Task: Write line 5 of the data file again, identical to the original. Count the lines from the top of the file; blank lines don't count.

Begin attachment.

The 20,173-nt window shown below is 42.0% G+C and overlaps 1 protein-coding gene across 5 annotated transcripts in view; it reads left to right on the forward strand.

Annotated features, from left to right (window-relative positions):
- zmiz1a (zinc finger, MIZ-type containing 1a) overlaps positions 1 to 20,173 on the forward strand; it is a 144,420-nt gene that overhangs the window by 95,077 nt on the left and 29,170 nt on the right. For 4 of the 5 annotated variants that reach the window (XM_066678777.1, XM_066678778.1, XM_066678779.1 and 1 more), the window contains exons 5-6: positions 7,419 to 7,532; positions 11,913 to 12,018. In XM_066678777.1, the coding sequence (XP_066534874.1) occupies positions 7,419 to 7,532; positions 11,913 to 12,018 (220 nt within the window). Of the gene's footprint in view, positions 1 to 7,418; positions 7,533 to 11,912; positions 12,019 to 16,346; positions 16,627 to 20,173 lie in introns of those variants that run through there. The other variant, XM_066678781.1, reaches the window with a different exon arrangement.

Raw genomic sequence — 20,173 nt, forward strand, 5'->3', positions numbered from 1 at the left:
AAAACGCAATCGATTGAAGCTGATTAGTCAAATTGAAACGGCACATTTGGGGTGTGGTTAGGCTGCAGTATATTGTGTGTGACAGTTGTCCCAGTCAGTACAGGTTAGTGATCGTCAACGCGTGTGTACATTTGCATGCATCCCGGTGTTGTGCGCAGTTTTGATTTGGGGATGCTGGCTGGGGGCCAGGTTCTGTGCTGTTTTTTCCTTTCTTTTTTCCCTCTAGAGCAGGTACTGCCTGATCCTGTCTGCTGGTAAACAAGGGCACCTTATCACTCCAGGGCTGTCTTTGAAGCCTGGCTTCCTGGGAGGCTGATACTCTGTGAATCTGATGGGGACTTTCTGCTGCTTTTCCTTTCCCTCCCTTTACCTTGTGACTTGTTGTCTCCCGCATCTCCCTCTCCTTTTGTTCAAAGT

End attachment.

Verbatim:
AAAACGCAATCGATTGAAGCTGATTAGTCAAATTGAAACGGCACATTTGGGGTGTGGTTAGGCTGCAGTATATTGTGTGTGACAGTTGTCCCAGTCAGTACAGGTTAGTGATCGTCAACGCGTGTGTACATTTGCATGCATCCCGGTGTTGTGCGCAGTTTTGATTTGGGGATGCTGGCTGGGGGCCAGGTTCTGTGCTGTTTTTTCCTTTCTTTTTTCCCTCTAGAGCAGGTACTGCCTGATCCTGTCTGCTGGTAAACAAGGGCACCTTATCACTCCAGGGCTGTCTTTGAAGCCTGGCTTCCTGGGAGGCTGATACTCTGTGAATCTGATGGGGACTTTCTGCTGCTTTTCCTTTCCCTCCCTTTACCTTGTGACTTGTTGTCTCCCGCATCTCCCTCTCCTTTTGTTCAAAGT